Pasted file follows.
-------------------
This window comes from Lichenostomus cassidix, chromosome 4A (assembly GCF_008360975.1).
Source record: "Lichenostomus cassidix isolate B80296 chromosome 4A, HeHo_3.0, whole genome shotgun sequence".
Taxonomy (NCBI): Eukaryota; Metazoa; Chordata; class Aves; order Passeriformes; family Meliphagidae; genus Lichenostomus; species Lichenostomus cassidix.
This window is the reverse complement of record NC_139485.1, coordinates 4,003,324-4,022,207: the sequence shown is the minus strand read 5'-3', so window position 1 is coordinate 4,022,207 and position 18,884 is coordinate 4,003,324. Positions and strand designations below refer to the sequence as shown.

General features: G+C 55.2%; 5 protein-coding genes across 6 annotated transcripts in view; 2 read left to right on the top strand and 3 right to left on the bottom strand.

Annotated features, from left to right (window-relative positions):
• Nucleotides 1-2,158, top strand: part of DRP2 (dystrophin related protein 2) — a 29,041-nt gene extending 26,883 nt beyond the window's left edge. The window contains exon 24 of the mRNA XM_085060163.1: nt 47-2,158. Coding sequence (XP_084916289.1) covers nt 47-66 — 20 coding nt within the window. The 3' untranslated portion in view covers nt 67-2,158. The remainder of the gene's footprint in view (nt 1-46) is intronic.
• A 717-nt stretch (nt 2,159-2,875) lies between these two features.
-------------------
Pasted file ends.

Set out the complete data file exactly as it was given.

This window comes from Lichenostomus cassidix, chromosome 4A (assembly GCF_008360975.1).
Source record: "Lichenostomus cassidix isolate B80296 chromosome 4A, HeHo_3.0, whole genome shotgun sequence".
Taxonomy (NCBI): Eukaryota; Metazoa; Chordata; class Aves; order Passeriformes; family Meliphagidae; genus Lichenostomus; species Lichenostomus cassidix.
This window is the reverse complement of record NC_139485.1, coordinates 4,003,324-4,022,207: the sequence shown is the minus strand read 5'-3', so window position 1 is coordinate 4,022,207 and position 18,884 is coordinate 4,003,324. Positions and strand designations below refer to the sequence as shown.

General features: G+C 55.2%; 5 protein-coding genes across 6 annotated transcripts in view; 2 read left to right on the top strand and 3 right to left on the bottom strand.

Annotated features, from left to right (window-relative positions):
• Nucleotides 1-2,158, top strand: part of DRP2 (dystrophin related protein 2) — a 29,041-nt gene extending 26,883 nt beyond the window's left edge. The window contains exon 24 of the mRNA XM_085060163.1: nt 47-2,158. Coding sequence (XP_084916289.1) covers nt 47-66 — 20 coding nt within the window. The 3' untranslated portion in view covers nt 67-2,158. The remainder of the gene's footprint in view (nt 1-46) is intronic.
• A 717-nt stretch (nt 2,159-2,875) lies between these two features.